It’s not the students who cheated in Atlanta. It’s the teachers. And the principals:
Prosecutors are weighing whether to file any criminal charges against 178 Atlanta teachers and principals who state investigators said had cheated on standardized tests to inflate student scores.
The cheating in 2009, found in 44 of the 56 Atlanta public schools examined, was prompted primarily by pressure to meet targets in a data-driven environment, a statement released by Governor Nathan Deal’s office said.
“A culture of fear, intimidation and retaliation existed in Atlanta Public Schools, which created a conspiracy of silence,” the state report concluded. The 2009 cheating was said to include teachers erasing incorrect answers on state standardized tests.
Deal’s office said on Wednesday that the decision of whether or not to prosecute would be up to district attorneys in the three Georgia counties where the educators live. . . .
Eighty-two teachers and principals have confessed to the cheating, according to the state report. Deal’s office said six principals refused to answer questions.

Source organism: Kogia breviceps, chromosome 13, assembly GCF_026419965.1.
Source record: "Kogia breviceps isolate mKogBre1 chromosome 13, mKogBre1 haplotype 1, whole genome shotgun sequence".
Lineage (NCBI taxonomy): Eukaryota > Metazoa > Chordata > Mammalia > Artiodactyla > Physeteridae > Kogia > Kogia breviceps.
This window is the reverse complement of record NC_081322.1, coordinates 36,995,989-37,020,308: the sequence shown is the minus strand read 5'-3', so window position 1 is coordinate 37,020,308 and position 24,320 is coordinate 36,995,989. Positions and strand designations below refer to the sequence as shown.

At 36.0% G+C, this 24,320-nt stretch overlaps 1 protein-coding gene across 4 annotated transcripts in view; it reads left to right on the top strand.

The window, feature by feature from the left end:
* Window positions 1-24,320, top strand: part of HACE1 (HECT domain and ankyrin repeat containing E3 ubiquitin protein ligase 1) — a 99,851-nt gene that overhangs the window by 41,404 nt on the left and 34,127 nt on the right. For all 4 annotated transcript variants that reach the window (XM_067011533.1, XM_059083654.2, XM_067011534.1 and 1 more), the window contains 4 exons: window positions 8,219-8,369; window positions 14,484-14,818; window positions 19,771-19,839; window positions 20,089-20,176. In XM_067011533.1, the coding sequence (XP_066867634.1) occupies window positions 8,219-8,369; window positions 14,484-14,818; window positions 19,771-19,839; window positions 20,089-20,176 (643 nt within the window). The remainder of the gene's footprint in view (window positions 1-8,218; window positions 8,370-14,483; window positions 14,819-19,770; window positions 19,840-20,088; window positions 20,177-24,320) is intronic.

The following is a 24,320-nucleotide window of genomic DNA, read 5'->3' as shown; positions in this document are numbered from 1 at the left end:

“These principals, and 32 more, either were involved with or should have known that there was test cheating in their schools,” the investigation found.
The report concluded that there was a “major failure of leadership throughout Atlanta Public Schools with regard to the ethical administration” of the 2009 standardized exams known as the Criterion-Referenced Competency Tests.
Cheating occurred as early as 2001, and warnings several years ago of misconduct were ignored, the report said.
I know what is going to happen: The educators will blame the standardized testing required by the “No Child Left Behind” law. But what they were really doing was masking their own failures to teach their young students how to read and write.